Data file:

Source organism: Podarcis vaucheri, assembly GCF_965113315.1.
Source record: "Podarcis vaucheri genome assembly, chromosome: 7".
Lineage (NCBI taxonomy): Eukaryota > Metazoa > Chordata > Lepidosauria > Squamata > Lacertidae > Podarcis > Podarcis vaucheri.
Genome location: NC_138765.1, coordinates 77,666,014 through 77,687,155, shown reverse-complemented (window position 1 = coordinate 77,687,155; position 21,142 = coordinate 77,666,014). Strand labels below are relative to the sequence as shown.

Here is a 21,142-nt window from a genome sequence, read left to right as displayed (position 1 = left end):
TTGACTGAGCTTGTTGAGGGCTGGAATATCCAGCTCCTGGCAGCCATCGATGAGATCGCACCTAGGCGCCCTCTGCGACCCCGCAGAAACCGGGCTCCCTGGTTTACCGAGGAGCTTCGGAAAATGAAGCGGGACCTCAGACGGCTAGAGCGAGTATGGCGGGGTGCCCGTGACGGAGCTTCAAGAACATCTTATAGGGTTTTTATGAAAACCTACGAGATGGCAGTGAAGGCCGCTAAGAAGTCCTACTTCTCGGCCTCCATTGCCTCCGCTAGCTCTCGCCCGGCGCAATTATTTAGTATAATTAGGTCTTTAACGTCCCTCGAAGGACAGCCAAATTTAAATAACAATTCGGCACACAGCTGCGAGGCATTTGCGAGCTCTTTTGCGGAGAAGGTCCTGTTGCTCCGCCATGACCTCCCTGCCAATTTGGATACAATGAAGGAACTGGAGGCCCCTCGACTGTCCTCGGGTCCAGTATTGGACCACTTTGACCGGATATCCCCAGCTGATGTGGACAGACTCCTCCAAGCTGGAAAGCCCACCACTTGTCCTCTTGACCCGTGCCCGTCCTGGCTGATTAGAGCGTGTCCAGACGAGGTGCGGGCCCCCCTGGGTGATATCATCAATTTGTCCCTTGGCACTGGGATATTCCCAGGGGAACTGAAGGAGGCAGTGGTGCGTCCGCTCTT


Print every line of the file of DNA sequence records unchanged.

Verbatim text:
Source organism: Podarcis vaucheri, assembly GCF_965113315.1.
Source record: "Podarcis vaucheri genome assembly, chromosome: 7".
Lineage (NCBI taxonomy): Eukaryota > Metazoa > Chordata > Lepidosauria > Squamata > Lacertidae > Podarcis > Podarcis vaucheri.
Genome location: NC_138765.1, coordinates 77,666,014 through 77,687,155, shown reverse-complemented (window position 1 = coordinate 77,687,155; position 21,142 = coordinate 77,666,014). Strand labels below are relative to the sequence as shown.

Here is a 21,142-nt window from a genome sequence, read left to right as displayed (position 1 = left end):
TTGACTGAGCTTGTTGAGGGCTGGAATATCCAGCTCCTGGCAGCCATCGATGAGATCGCACCTAGGCGCCCTCTGCGACCCCGCAGAAACCGGGCTCCCTGGTTTACCGAGGAGCTTCGGAAAATGAAGCGGGACCTCAGACGGCTAGAGCGAGTATGGCGGGGTGCCCGTGACGGAGCTTCAAGAACATCTTATAGGGTTTTTATGAAAACCTACGAGATGGCAGTGAAGGCCGCTAAGAAGTCCTACTTCTCGGCCTCCATTGCCTCCGCTAGCTCTCGCCCGGCGCAATTATTTAGTATAATTAGGTCTTTAACGTCCCTCGAAGGACAGCCAAATTTAAATAACAATTCGGCACACAGCTGCGAGGCATTTGCGAGCTCTTTTGCGGAGAAGGTCCTGTTGCTCCGCCATGACCTCCCTGCCAATTTGGATACAATGAAGGAACTGGAGGCCCCTCGACTGTCCTCGGGTCCAGTATTGGACCACTTTGACCGGATATCCCCAGCTGATGTGGACAGACTCCTCCAAGCTGGAAAGCCCACCACTTGTCCTCTTGACCCGTGCCCGTCCTGGCTGATTAGAGCGTGTCCAGACGAGGTGCGGGCCCCCCTGGGTGATATCATCAATTTGTCCCTTGGCACTGGGATATTCCCAGGGGAACTGAAGGAGGCAGTGGTGCGTCCGCTCTT